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Touching Life

By Vanessa Mullen
Page 2 of 9

His room was too hot. Irritated, Avon adjusted the thermostat. He shoved Orac's key into position and demanded, "How did Blake survive Gauda Prime?"

      "Roj Blake did not survive Gauda Prime," Orac declared in prissy tones.

      Avon slammed a hand down on the plastic casing. "Blake survived. I saw him this evening."

      "Fascinating." Orac's tone gathered pace and interest. "If this is true, it would explain several discrepancies in my data. I have long considered some of the information in Servalan's computers to be of extremely dubious accuracy."

      "I want to know where he's been and what he has been doing, whether he still poses a threat."

      "A threat to you personally or to the security of the State?"

      "To both."

      "It will take me several hours to acquire the necessary data."

      Avon nodded sharply. He'd expected nothing less.

      His feet were fidgety. He had the strong urge to be doing something, anything, that would take him away from the problem and the nuisance of Roj Blake. The city beckoned. The alpha levels this time, far away from Blake and the squalor of the masses.

      As he walked the echoing corridors, he was aware as never before of the weight above him, of the pressure of level upon level and the load borne by the supporting columns. His mind juggled weights and tensile strengths, but got nowhere. He couldn't even visualise the basic load-bearing structure, had never even thought about it before today. Blake would have known; Blake was the engineer.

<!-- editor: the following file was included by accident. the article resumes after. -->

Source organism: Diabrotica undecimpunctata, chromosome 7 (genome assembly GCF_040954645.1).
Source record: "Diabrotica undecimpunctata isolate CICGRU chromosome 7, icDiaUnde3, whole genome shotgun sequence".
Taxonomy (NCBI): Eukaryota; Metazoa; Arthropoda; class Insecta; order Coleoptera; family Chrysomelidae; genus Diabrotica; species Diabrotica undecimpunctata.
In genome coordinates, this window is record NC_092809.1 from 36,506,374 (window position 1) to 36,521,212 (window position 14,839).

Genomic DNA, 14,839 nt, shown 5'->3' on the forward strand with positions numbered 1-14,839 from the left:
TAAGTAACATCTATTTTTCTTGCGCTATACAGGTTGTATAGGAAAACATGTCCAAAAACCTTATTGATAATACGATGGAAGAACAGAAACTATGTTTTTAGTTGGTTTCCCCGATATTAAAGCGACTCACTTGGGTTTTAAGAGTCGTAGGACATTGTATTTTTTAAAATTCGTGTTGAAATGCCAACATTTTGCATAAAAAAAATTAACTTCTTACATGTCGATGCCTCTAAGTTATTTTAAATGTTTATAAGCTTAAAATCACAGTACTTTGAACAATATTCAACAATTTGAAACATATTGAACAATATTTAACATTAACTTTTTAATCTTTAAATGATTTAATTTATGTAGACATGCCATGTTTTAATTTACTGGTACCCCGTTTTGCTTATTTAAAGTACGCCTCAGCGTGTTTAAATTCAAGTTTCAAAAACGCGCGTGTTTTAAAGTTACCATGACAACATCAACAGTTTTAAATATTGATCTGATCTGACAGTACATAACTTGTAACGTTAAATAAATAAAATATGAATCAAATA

Blake was dead.

      He headed upwards, seeking to lessen the claustrophobia by reducing the number of floors above him. Here, near the roof of the dome, daylight streamed through occasional overhead panels. It had once been fashionable for people to congregate in these areas, to take the supposed benefits of walking in the sunlight. Like all fads, it had passed. Such areas were largely ignored these days. Life had moved elsewhere.

      You must touch the life you take. The words echoed in his memory. He'd heard the phrase somewhere before, but couldn't place it. It didn't matter.

      The park was somewhere around this area; the dome's designers had decreed that the highest point of all, with its maximum of genuine sunlight, should contain vegetation: a carefully selected combination of plants intended to appeal to the senses of those deprived of all contact with nature. He hadn't been there in years, but it should be empty at this hour of the night.

      Ivy tendrilled down the corridor towards him. There was no exact point at which the park could be said to begin and end, but beyond a certain point, the plants began to sicken and die for lack of light and soil. He walked past broad-leafed herbs and small shrubs until he came to an area of open turf. Standing there, he could see through the time-scarred roof panes to the dim circle of the moon. The stars, if stars there were, were obscured. He could smell the dampness of the earth around him. It carried memories of alien worlds with it. So many worlds. So many memories. Blake.

      What would be happening to Blake now? He tried to keep the thought analytical. It would depend on how important they judged him to be. The mind machines were expensive, reserved only for the holders of the most important information. Of course, Blake, simply by virtue of who he was, would not be given to the lower orders of torturer. They would call the experts in. There were so many techniques that could be employed. His mind flitted from one to another. He'd experienced some personally, witnessed others. That was one of Servalan's more perverse pleasures, watching the torture sessions. To see a man stretched out on the rack, helpless and unable to move, at the whim of whatever torment she could devise. The quick hot touch of pain, or the slow torment of filling a man's lungs with water to the very edge of drowning and then letting him recover only to subject him to it all over again.

      There were only two ways to react to such a session. For Servalan, it was a source of endless sexual excitement. The extremities of human terror induced by a skilled torturer gave her a vicarious high that nothing else could equal.

      For himself, torture gave no such pleasures. It was simply a means to an end. He isolated his emotions from what was going on; the years had not completely dulled the reality of what he had gone through for Anna Grant.